- Doing a workout video
- Getting (or giving myself) a pedicure
- Practicing mindfulness
- Unplugging from the internet
I can do this. I can turn things around. One thing at a time. Every journey starts with that first step, right?
I’ll be tweeting about my journey under #30dayselfcare. Hope to see you there.
June 29, 2013 § Leave a Comment
…if my bathroom is spotless;
…if they have an outfit for every occasion;
…what outfit I wear to pick them up;
…how many times we go out to dinner;
…what their mom does or doesn’t think we’re doing;
…what’s going on at mom’s house;
…if they get mad or sad or scared;
…if I get mad or sad or scared;
because really, all that matters is that we are a family and we will love each other no matter what and work through whatever may cross our path as a family.
We were given this life because we are strong enough to live it.
May 8, 2013 § Leave a Comment
I miss them.
Whenever I come to this empty white box to write, those are the words swirling around in my head.
Sometimes it is this straightforward, gut-wrenching, I miss their smiles and I cry if I think about it too long kind-of missing and other times it’s a quieter, ongoing longing, missing knowing how they’re doing and missing their sweet little voices. But I miss them all the same. It’s this pack I carry with me everywhere, the missing them.
We are exactly two years into this journey of long-distance parenting. I can’t even explain the pangs in my heart typing that out. Two years. There are so many things that I have missed in those two years.
It has got easier, I will admit. But it has taken work. AJ and I had to make a conscious effort to take things out of that Missing Them pack that had no business being there, to make it lighter, to make it through. Guilt [did we do enough? are we doing enough? will it BE enough?], regret [if only we had known, if only we had done more while we had the chance, if only...], anger [she manipulated the situation, she is manipulating the situation, she will continue to manipulate the situation]. But unpacking these things, the guilt, regret, anger, and so on, it makes room for other things. Things like hope, faith, preparation. Happiness even.
I feel like I have figured out the right way to miss them, finally. Looking at old pictures and smiling, telling stories with AJ and laughing, sometimes choosing to let the grief in and to feel the void. There is no right way to live across the country from your child, of course, but it’s that whole thing about letting something go so it can return to you. When I stopped focusing my grip so tightly onto what I had lost, something more precious, more beautiful has returned.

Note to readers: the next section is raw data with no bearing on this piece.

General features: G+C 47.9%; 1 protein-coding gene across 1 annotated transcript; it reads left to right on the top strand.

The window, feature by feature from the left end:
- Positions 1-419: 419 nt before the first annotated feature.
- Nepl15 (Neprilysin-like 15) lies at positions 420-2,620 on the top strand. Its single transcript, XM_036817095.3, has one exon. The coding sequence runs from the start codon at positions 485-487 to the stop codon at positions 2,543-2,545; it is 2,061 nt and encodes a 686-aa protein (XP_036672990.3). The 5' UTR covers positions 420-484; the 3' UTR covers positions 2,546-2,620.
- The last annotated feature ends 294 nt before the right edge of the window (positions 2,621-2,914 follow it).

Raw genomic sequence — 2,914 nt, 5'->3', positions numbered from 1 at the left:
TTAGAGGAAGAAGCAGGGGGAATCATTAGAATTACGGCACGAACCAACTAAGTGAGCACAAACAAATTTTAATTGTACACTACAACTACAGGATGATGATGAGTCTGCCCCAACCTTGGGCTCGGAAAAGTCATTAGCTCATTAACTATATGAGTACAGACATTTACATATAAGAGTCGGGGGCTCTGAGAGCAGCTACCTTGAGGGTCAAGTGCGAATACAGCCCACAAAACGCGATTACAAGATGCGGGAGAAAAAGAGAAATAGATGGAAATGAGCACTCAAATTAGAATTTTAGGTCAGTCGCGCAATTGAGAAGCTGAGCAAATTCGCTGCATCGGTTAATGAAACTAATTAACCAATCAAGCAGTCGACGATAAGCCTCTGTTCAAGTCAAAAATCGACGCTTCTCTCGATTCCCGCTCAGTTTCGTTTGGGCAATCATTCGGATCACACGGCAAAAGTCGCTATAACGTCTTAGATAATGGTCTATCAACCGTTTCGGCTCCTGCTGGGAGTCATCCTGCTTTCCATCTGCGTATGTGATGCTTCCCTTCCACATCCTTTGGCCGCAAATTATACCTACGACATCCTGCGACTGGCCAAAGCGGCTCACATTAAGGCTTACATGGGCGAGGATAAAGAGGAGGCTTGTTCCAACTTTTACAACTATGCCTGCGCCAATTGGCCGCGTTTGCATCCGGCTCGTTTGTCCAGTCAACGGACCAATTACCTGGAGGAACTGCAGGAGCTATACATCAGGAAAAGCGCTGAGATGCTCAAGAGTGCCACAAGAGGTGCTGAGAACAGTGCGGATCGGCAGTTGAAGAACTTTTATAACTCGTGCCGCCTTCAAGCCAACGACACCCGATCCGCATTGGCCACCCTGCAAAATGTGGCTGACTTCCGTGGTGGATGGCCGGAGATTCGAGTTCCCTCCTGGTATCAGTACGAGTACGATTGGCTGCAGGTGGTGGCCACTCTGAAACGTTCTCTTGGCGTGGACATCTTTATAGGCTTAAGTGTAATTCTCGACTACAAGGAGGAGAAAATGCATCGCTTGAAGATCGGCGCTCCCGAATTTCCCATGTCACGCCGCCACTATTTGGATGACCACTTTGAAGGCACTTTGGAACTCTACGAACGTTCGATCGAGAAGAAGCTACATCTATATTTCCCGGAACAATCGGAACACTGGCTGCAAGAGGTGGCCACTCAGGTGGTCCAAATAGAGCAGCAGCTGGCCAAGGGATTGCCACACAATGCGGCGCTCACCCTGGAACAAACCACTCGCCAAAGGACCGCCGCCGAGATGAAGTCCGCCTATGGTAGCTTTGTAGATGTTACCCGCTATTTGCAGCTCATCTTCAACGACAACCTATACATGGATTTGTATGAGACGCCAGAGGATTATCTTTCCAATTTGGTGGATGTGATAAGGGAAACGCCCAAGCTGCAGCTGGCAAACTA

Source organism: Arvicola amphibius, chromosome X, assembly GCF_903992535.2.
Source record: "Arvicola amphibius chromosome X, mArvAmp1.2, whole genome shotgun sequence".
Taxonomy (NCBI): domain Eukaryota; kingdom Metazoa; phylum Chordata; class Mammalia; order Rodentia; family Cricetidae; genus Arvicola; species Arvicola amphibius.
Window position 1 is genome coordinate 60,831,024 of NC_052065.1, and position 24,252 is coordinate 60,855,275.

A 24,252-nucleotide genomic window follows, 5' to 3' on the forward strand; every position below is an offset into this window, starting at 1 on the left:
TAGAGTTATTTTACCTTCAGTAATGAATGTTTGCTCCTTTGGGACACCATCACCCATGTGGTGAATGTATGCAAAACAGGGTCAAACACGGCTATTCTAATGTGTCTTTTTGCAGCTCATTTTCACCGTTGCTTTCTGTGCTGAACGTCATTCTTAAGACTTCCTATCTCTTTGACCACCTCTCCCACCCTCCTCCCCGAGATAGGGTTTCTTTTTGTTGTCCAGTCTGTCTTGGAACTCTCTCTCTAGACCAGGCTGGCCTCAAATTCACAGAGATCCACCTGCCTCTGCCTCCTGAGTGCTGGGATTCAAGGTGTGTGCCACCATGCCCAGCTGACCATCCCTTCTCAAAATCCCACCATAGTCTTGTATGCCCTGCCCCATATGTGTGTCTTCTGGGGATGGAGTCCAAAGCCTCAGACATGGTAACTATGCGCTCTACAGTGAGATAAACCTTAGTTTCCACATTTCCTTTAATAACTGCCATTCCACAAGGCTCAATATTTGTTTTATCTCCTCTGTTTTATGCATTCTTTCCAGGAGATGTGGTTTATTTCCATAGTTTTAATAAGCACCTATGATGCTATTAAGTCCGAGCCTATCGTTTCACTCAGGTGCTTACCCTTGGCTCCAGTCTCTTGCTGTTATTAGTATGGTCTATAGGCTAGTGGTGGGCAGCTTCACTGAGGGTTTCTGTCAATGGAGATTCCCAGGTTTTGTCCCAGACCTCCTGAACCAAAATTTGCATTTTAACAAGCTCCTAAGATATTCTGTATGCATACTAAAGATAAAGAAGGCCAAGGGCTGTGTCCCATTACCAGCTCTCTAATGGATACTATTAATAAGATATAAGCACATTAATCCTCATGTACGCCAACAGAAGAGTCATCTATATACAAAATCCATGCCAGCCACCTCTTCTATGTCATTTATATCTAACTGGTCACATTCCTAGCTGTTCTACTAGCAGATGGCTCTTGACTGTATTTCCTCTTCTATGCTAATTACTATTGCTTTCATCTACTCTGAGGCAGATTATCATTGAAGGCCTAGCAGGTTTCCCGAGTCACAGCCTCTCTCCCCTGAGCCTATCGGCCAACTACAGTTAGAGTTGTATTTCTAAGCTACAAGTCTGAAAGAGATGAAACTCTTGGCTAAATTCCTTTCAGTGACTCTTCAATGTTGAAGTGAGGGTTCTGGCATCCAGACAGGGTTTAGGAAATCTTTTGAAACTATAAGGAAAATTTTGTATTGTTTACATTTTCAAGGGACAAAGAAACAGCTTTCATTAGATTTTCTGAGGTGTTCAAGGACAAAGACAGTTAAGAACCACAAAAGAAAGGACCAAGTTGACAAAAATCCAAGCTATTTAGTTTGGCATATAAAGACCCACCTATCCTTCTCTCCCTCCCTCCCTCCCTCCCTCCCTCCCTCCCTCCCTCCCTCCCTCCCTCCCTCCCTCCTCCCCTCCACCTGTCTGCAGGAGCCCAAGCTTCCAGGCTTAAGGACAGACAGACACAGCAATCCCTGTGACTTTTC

I don’t want to live my life in and around the spaces the kids leave behind, walking in sadness with the ghosts of their laughter. I want my life with AJ without the kids to be this incredible, abundant, breathakingly beautiful thing so that every time they walk back into our lives, we open our arms wide to welcome them back into the fold.
I was worried it was selfishness, letting go of my sadness. But it’s not. It’s just another way to love them with my whole heart.
March 11, 2013 § Leave a Comment
I wish you could see the value of seeking help.
It doesn’t have to be an admission of failure, it doesn’t have to be a bad thing. You are holding on so white-knuckle tight to what little you have and it is suffocating everyone. When will you see that letting go is more powerful than whatever it is that you’re doing now?
It’s not normal to continually be fighting and separating and reuniting with your spouse. It’s not normal to constantly cut family and friends out of your life. It’s not that people don’t know your life, it’s that there is so much bullshit in the way that having normal, healthy relationships is not a possibility for you right now.
I don’t know that I blame you all that much. I look at your past, your mom with her mental illness, your dad coming out in your teen years, and I see that it would be very difficult to come out of that situation well-adjusted and healthy. What I do blame you for, however, is the choice to not seek help.
I don’t want you out of the picture. I don’t want to be the only mom. I want you to get help, to get healthy, so that my kids don’t grow up having the same relationship with you that you have with your mom. They will struggle their entire lives if this course doesn’t change.
What is your breaking point? How many times will it take before you realize the damage you’re doing to your children?
How long will I be cleaning up your messes?